My Anthesteria

Spring is finally starting in South Bend Indiana. Appropriately enough, the warmest day we’ve had all winter was on the first day of Anthesteria. In this climate, there are no flowers yet, but the snow began to melt on the first day of the festival, and yesterday I heard birds chirping for the first time. Being on a lunar calendar, the actual date of Anthesteria changes year from year. But I have been celebrating Anthesteria for, I think, four years now. And each time, the first day of Athesteria is the warmest of the winter, when spring really starts. If it was only once or twice, it might be a coincidence. But its now been a pattern that has held true for years. It amazes me, really, but each year it feels my heart with song! Spring is REALLY coming! Winter is almost over! Hail Dionysos!

This is the altar I used for Anthesteria. Behind it you can see my regular altars, which are uncovered because this picture was taken today. I need to try to remember to keep a camera with me during ritual (to take pics before and after, not during) more often.

The altar-cloth is black and green, the colors of fertile earth and vegetation. If my medical problems had been a bit less severe recently, I would have been outside for more of the festival. Cold doesn’t do well with my pain issues. But I did take the offerings to pour outside, as well as the pot of food offered to the dead on the last day.

My plans did not go exactly as I wanted, but it worked out just the same. My celebrations are sometimes unable to start exactly when I plan them to. I live with my boyfriend and one other roommate, neither of whom is Pagan, or even religious at all. They give me a lot of freedom in the use of the house for ritual, in fact the living room of the large house we share is set up as a Temple. But still I try to schedule my private celebrations for after they leave for work or something. They are respectful, but it is distracting to have someone tramp through the living room while I am in the middle of ritual. It’s one of the downsides of the current set up, but one day I’ll have my own building for the Temple. I feel it’s better to start now, even if things aren’t totally perfect. Most of the large Christian churches in this country started in someone’s living room, or possibly in one-room schoolhouses. I have a small altar set up in my private study, but for longer rituals or festivals it can be uncomfortable or just too small.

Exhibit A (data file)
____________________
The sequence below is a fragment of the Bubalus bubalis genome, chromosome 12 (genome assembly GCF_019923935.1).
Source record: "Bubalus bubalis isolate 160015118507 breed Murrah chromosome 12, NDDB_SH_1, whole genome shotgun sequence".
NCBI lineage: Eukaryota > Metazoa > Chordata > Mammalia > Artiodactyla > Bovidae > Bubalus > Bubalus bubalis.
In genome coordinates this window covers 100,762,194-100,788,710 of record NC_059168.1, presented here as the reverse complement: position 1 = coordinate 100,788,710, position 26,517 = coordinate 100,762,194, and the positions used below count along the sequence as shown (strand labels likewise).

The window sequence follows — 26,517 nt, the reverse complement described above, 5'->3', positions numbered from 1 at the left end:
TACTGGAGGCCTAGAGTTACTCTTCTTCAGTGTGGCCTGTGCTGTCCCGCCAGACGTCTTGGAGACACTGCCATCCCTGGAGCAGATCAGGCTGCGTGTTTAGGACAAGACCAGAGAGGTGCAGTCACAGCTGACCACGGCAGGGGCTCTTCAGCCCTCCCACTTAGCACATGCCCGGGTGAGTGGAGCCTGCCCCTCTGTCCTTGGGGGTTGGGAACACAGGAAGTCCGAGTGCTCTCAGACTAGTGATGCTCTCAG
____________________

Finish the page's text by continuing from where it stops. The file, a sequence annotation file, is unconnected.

Close-up of the center of the altar, Dionysos Himself. The picture I drew myself (it is also available on a t-shirt from my store, Otherworld Creations.


The gargoyle figure in the center is my Silenios; the snakeskin symbols Dionysos’ Underworld aspect; the spider candle is for Erigone-Arakhne; the mask is one of my favorite symbols of Dionysos I use every Anthesteria, although I need to get a new one for next year, as this one is getting a little ragged. The right side of the altar is the spring/life/rebirth side, and the left side is the winter/death/Underworld side.

The Underworld side, starting from the far left. The sugar bowl full of potpourri belonged to my great-great-grandmother, and the potpourri was made several years ago from roses that were an offering to Athena, and more to Dionysos. The magnificent skull candle-holder was a gift from my adoptive mother and usually sits on my ancestor altar. The bones are not real, they’re plastic. The coyote scalp is real. I associate the coyote with Hermes, and Hermes Khthonios has a part in this festival. Even though it is a North American animal, I associate the coyote with Hermes in part because of the Trickster mythos They both share. Just my own personal gnosis.

The spring side of the altar, starting from the far right: two pots I decorated myself, the bottom one with ivy and titles of Dionysos relating to growing plants, and the top one with epithets of Demeter; a fairy and a centaur as symbols of nymphs and nature spirits; behind the centaur is a shell with fake grapes, real seeds and acorns, and other symbols of fresh fruit, a fertile cornucopia of spring gifts, and a small plastic “crystal” ball as a symbol of the oracles, trance-work, and physic madness, that Dionysos can inspire; a glass of sweet wine; behind the wine is the incense holder shaped like a tree spirit, which you can’t really see in this picture; in front of the wine is a candle-holder shaped like a flower with little butterflies on it, an ancient symbol of rebirth and transformation.

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1 Response to My Anthesteria

  1. Pingback: Anthesteria around the Hellenic blogosphere « The House of Vines

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